How to Change the Transmission Fluid in the 2001 Chevy Prizmby Tammy BronsonUpdated November 07, 2017
Items you will need
Transmission fluid & filter
Socket wrench set
Safety disposal container
Hoist (mechanical lift)
Transmission fluid dipstick
Spray brake cleaner
All motor vehicles need transmission fluid along with other lubricants such as oil. Transmission fluid helps the parts in the gearbox cool off during driving. Transmission repairs are some of the cheapest on a 2001 Chevy Prizm. When you purchase the Prizm, be sure to check the fluid routinely and the transmission will last for a very long time. Transmission fluid in a 2001 Chevy Prizm should be changed every 30,000 miles. It is best to lift the vehicle on a hoist to change the transmission fluid.
Check the level and color of the transmission fluid in the 2001 Chevy Prizm before adding new or changing out the old fluid. In a healthy transmission, the fluid is bright pink or red. The transmission fluid dipstick is under the hood of the Prizm. It is toward the back of the engine and has a dipstick with a ring at the end to use to pull the stick out.
Set the car in park and let the Prizm idle until the engine gets hot and the transmission fluid is warm. Find the transmission dipstick and brush off any dirt and grime in the area. Pull the dipstick out and wipe it off with a clean cloth. Reinsert the dipstick and pull it out again.
Look to see if the color of the fluid is pinkish red or a dark, burnt color. Pinkish red is good; a dark, burnt color means the transmission fluid is old and there might be other problems.
Read the level of transmission fluid by looking for the mark indicating the right level of transmission fluid when the vehicle is running hot. Ring and gasket cracks can make the fluid low in the transmission. Too much fluid is just as dangerous, because overfilling adds pressure on the gaskets and rings. It is good to know what the level is before you change the fluid so you can look for other issues while the fluid pan is off during changing.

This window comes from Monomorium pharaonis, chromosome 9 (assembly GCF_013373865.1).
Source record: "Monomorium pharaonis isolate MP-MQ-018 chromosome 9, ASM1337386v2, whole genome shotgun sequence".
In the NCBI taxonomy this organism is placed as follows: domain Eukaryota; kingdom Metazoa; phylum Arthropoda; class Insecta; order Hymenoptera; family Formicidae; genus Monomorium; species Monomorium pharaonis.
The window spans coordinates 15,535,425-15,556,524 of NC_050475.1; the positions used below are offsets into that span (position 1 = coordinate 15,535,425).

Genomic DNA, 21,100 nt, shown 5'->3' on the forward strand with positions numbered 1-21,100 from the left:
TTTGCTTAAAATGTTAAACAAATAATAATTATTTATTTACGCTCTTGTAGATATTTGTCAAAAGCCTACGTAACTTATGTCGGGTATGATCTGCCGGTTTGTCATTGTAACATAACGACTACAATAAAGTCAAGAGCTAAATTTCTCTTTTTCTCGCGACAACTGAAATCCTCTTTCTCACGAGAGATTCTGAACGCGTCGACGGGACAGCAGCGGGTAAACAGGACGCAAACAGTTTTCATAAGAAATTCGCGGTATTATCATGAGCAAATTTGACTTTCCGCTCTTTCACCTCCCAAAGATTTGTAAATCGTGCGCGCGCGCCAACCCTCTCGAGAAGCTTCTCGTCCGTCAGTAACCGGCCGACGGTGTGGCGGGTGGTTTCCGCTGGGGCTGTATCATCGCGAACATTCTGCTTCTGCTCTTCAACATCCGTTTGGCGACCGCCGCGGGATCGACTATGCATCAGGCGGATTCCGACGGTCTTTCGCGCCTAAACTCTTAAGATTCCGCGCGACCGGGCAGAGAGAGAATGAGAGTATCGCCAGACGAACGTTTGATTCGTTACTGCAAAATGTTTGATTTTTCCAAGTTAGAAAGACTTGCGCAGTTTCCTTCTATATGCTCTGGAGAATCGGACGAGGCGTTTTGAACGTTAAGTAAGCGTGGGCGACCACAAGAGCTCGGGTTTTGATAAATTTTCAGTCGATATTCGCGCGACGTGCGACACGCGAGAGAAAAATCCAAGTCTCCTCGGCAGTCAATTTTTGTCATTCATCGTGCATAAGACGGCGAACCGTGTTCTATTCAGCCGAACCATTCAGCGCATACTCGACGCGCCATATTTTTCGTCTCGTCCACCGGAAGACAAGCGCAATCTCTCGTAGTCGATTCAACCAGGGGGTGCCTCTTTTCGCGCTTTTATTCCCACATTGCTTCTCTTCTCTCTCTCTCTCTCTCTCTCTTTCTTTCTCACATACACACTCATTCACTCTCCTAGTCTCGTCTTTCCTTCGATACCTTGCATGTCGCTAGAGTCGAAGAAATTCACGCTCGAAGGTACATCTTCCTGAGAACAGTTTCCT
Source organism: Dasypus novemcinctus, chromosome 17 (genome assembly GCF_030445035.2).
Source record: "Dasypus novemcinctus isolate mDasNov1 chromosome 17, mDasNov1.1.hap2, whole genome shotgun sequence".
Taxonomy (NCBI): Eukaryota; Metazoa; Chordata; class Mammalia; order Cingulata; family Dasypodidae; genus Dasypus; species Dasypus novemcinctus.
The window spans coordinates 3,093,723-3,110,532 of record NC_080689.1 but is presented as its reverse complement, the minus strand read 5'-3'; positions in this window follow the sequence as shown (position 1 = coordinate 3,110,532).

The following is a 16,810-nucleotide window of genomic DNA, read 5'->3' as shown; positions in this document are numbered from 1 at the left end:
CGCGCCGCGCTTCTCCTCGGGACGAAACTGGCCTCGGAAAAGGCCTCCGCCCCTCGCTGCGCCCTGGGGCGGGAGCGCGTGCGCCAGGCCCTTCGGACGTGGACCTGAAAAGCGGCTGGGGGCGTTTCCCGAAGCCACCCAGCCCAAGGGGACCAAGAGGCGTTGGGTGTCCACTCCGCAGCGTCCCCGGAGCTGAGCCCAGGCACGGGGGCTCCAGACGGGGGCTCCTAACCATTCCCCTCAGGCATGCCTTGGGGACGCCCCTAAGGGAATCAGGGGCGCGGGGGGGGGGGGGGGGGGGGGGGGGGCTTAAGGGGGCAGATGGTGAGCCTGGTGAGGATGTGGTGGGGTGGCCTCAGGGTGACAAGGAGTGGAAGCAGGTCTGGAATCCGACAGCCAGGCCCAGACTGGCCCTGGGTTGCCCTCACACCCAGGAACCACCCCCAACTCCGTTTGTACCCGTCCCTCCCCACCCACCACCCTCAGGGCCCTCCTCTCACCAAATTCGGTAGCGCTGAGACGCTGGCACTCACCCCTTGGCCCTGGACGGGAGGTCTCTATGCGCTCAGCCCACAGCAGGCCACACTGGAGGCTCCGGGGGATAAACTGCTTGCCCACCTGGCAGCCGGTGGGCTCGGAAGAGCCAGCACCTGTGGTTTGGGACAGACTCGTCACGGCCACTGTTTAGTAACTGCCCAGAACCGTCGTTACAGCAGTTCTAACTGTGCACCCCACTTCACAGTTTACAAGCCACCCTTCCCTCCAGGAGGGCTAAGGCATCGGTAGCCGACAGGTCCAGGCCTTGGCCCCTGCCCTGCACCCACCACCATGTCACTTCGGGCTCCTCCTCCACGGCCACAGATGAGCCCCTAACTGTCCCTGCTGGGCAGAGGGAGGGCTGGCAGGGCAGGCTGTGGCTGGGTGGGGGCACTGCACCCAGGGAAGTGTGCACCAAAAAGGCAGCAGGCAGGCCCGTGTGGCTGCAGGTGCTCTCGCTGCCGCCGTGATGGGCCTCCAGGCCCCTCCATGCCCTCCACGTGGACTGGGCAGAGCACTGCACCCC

Hoist the vehicle off the ground with a mechanical lift if one is available.This way, you can stand in the service pit and the transmission fluid can drain completely into a safety container without a messy spill. If a hoist is not available, use drive-up metal ramps. Block off the back tires so the Prizm doesn't roll backward. Set the emergency brake by pushing it all the way to the floorboard.
Find the transmission drain pan under the Prizm. There is an oil drain pan underneath the vehicle also. The transmission oil pan is on the same side of the vehicle as the transmission dipstick and directly underneath the dipstick.
Push a large safety container designed for fluid disposal under the drain pan. Loosen the bolt on the pan, one side at a time. The drain pan will drop sideways and hold the transmission fluid so it doesn’t gush out. After removing all bolts, tap the edge of the drain pan with a rubber mallet. This tapping breaks the seal around the pan. Half of the transmission fluid pours out after the seal is broken.
Hold the drain pan level and dump the pan into the safety container. Wipe the drain pan out with a clean cloth. Pick out any old gasket material stuck to the edges of the pan from the seal. You might have to scrape the gasket material off with a utility knife. Spray brake cleaner on the drain pan and bolts; wipe them off with a clean cloth. Do not use soap and water.
Twist the screws off the old filter. This filter is round and designed to keep out debris from the transmission fluid. Do not try to clean it and reuse it. A new filter costs less than $10 and is well worth the cost. Search for the O-ring and make sure it is seated properly. The O-ring is under the filter on the suction side. The ring sits in place and the oil filter keeps it there. Screw on a new filter.
Rub gasket maker on the edge of the drain pan and place the gasket on top. Slide the bolts in the holes of the drain pan and wait 15 minutes for the gasket maker to dry. Gasket maker comes in a 6- to 8-inch tube. Squeeze the glue out of the tube with hand pressure.
Jump down into the service pit with the drain pan and lift the pan up to the bottom of the vehicle, aligning the bolts with the holes. Screw the bolts in by hand and then tighten with a wrench. The gasket will stick to the metal of the car, creating a tight fit devoid of any leaks of fluid. The bolts are made of aluminum, so do not overtighten or they will break off.
Fill the transmission back up with fluid from under the hood. Lower the Prizm off the hoist first, lift the hood and pour 3 to 4 quarts of transmission fluid into the dipstick hole. Insert the dipstick and read how close the fluid is to the cold line. Keep pouring transmission fluid into the dipstick holder until the cold level line is covered. Start the car, let it idle in park until the engine is warm and then recheck the transmission fluid. Add fluid as needed until the hot level line and the transmission fluid are equal. Recheck the transmission fluid after 24 hours and before driving.
It is easier to drain the transmission fluid and remove the drain pan while you are standing, which requires a hoist.
Do not rely solely on a cold-fill reading. Damage to the transmission and gearbox will occur if the transmission fluid level is too low.
Tammy Bronson has been a freelance writer since 1994. As a writer for Thompson Gale Publishing she wrote autobiographies and legal reviews. With Remilon.com Bronson wrote innovative informative articles about colleges and universities nationwide. She lives in the Greater Boston Area and has a Master of Arts degree in literature and writing from the State University of New York.